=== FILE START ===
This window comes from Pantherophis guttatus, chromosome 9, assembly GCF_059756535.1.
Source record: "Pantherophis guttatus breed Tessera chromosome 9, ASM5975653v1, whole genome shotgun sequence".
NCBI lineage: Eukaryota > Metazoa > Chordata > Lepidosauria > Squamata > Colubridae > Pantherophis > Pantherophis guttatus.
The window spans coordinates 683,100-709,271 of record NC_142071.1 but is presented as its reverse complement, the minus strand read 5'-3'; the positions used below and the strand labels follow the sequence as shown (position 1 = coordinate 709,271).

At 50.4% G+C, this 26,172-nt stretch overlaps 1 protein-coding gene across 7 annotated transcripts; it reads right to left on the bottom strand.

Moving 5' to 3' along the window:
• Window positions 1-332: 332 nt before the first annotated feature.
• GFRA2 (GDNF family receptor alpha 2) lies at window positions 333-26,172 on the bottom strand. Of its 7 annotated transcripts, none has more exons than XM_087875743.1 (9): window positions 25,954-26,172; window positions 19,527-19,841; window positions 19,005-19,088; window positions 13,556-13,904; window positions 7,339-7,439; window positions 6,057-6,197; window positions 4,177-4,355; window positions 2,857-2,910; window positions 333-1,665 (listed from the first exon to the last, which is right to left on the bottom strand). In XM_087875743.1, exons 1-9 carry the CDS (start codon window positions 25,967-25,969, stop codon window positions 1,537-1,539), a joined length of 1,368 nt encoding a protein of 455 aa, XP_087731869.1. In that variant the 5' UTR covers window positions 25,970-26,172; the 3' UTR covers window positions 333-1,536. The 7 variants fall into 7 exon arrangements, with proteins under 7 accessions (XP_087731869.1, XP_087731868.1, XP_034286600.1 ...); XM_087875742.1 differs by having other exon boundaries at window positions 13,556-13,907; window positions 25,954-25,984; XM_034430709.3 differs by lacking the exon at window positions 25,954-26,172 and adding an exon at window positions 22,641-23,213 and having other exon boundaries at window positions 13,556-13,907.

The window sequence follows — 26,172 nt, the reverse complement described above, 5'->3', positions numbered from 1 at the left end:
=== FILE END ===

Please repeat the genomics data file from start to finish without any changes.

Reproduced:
This window comes from Pantherophis guttatus, chromosome 9, assembly GCF_059756535.1.
Source record: "Pantherophis guttatus breed Tessera chromosome 9, ASM5975653v1, whole genome shotgun sequence".
NCBI lineage: Eukaryota > Metazoa > Chordata > Lepidosauria > Squamata > Colubridae > Pantherophis > Pantherophis guttatus.
The window spans coordinates 683,100-709,271 of record NC_142071.1 but is presented as its reverse complement, the minus strand read 5'-3'; the positions used below and the strand labels follow the sequence as shown (position 1 = coordinate 709,271).

At 50.4% G+C, this 26,172-nt stretch overlaps 1 protein-coding gene across 7 annotated transcripts; it reads right to left on the bottom strand.

Moving 5' to 3' along the window:
• Window positions 1-332: 332 nt before the first annotated feature.
• GFRA2 (GDNF family receptor alpha 2) lies at window positions 333-26,172 on the bottom strand. Of its 7 annotated transcripts, none has more exons than XM_087875743.1 (9): window positions 25,954-26,172; window positions 19,527-19,841; window positions 19,005-19,088; window positions 13,556-13,904; window positions 7,339-7,439; window positions 6,057-6,197; window positions 4,177-4,355; window positions 2,857-2,910; window positions 333-1,665 (listed from the first exon to the last, which is right to left on the bottom strand). In XM_087875743.1, exons 1-9 carry the CDS (start codon window positions 25,967-25,969, stop codon window positions 1,537-1,539), a joined length of 1,368 nt encoding a protein of 455 aa, XP_087731869.1. In that variant the 5' UTR covers window positions 25,970-26,172; the 3' UTR covers window positions 333-1,536. The 7 variants fall into 7 exon arrangements, with proteins under 7 accessions (XP_087731869.1, XP_087731868.1, XP_034286600.1 ...); XM_087875742.1 differs by having other exon boundaries at window positions 13,556-13,907; window positions 25,954-25,984; XM_034430709.3 differs by lacking the exon at window positions 25,954-26,172 and adding an exon at window positions 22,641-23,213 and having other exon boundaries at window positions 13,556-13,907.

The window sequence follows — 26,172 nt, the reverse complement described above, 5'->3', positions numbered from 1 at the left end: